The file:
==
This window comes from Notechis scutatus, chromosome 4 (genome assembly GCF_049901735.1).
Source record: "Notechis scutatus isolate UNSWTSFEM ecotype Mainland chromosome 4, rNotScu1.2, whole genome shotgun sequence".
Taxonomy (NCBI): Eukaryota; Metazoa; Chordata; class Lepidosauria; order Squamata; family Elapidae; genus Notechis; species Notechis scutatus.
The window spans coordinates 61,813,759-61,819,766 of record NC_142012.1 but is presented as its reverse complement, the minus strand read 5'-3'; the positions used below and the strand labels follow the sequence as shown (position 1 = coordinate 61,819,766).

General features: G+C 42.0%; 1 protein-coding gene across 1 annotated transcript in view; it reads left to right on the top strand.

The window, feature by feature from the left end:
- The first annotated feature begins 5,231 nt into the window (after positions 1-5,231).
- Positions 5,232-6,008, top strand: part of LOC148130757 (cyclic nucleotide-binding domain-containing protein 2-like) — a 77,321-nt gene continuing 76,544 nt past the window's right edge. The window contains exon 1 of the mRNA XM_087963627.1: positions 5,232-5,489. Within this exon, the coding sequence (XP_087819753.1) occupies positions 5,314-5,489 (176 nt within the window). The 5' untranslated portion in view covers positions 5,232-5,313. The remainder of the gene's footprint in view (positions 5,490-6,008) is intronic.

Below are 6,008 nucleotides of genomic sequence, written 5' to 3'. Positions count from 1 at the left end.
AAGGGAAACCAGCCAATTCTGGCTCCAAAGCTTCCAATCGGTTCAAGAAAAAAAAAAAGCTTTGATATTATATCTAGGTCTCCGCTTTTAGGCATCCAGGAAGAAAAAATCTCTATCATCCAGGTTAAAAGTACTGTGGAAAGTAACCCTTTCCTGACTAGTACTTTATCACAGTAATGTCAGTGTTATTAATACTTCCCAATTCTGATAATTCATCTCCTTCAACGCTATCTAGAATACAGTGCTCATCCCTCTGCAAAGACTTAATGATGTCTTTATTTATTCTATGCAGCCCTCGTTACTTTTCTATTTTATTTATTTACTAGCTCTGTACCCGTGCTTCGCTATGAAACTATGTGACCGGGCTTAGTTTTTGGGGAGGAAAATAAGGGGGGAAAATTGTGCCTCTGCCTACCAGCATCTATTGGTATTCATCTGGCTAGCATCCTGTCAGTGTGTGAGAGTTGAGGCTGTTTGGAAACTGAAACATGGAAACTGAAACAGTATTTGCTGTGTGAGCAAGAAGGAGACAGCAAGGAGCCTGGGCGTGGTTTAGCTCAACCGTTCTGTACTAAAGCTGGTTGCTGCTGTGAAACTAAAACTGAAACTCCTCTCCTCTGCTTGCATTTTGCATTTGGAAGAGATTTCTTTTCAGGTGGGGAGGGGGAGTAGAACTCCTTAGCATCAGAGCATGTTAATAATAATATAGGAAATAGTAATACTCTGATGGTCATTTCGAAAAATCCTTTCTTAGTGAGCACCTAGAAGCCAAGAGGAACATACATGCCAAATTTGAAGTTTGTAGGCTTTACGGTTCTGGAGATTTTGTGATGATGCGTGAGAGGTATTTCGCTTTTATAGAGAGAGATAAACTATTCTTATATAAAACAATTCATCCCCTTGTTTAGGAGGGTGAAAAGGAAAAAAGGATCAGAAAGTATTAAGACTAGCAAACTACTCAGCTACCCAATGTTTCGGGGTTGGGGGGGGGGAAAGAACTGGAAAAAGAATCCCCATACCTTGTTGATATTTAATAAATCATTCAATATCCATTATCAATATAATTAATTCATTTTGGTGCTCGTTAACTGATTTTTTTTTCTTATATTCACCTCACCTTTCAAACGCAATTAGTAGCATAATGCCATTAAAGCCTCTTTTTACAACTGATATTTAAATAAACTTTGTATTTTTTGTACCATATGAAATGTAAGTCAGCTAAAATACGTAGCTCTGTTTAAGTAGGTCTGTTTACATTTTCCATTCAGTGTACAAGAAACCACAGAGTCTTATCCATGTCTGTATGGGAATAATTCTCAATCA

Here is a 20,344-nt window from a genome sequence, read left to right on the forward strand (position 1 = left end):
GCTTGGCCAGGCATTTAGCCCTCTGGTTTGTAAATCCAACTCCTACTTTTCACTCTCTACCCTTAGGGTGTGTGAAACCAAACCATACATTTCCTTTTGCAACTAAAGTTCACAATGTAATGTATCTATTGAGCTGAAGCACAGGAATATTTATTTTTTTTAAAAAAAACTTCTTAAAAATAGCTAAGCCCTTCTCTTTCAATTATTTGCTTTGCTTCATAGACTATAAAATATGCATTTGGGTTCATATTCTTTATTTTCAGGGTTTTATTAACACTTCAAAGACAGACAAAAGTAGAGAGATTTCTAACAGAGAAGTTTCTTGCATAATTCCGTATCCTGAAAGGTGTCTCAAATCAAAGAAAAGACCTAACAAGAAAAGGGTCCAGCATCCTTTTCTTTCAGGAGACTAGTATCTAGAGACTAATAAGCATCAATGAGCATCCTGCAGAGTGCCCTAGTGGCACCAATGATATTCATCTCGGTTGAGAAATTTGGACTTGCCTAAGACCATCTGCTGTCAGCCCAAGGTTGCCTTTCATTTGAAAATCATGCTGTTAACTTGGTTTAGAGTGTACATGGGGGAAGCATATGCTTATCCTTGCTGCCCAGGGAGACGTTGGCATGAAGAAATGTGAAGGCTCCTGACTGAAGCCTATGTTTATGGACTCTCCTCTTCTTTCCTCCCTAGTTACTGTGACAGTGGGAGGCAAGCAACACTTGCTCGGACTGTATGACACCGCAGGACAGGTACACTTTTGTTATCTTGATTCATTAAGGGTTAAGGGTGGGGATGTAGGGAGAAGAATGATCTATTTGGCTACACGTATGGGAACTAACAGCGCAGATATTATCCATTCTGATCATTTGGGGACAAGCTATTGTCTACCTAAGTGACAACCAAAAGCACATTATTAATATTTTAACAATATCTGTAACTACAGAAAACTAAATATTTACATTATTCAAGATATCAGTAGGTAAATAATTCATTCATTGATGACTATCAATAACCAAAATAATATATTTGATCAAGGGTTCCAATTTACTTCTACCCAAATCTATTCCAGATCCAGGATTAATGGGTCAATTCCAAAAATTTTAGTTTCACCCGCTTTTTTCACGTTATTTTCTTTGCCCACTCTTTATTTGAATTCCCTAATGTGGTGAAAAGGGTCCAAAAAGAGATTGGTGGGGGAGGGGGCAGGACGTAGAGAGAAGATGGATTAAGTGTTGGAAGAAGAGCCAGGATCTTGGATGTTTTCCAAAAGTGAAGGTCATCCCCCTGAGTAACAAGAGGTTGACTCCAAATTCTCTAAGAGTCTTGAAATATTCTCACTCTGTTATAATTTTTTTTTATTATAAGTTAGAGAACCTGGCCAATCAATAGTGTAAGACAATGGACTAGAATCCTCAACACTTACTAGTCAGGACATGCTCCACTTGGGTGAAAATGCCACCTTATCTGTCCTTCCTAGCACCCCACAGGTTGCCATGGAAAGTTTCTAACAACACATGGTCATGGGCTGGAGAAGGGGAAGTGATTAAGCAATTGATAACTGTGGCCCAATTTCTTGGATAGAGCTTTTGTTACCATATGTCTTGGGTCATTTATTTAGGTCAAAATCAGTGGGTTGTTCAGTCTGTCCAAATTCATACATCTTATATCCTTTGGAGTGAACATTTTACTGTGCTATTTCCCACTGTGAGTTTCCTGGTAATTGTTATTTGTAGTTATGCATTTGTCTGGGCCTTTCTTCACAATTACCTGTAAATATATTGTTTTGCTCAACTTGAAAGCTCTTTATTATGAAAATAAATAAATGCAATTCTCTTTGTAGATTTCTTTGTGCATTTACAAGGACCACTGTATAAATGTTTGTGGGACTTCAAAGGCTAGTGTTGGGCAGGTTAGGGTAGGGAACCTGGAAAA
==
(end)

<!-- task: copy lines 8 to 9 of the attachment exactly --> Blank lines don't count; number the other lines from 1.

- Positions 5,232-6,008, top strand: part of LOC148130757 (cyclic nucleotide-binding domain-containing protein 2-like) — a 77,321-nt gene continuing 76,544 nt past the window's right edge. The window contains exon 1 of the mRNA XM_087963627.1: positions 5,232-5,489. Within this exon, the coding sequence (XP_087819753.1) occupies positions 5,314-5,489 (176 nt within the window). The 5' untranslated portion in view covers positions 5,232-5,313. The remainder of the gene's footprint in view (positions 5,490-6,008) is intronic.

Below are 6,008 nucleotides of genomic sequence, written 5' to 3'. Positions count from 1 at the left end.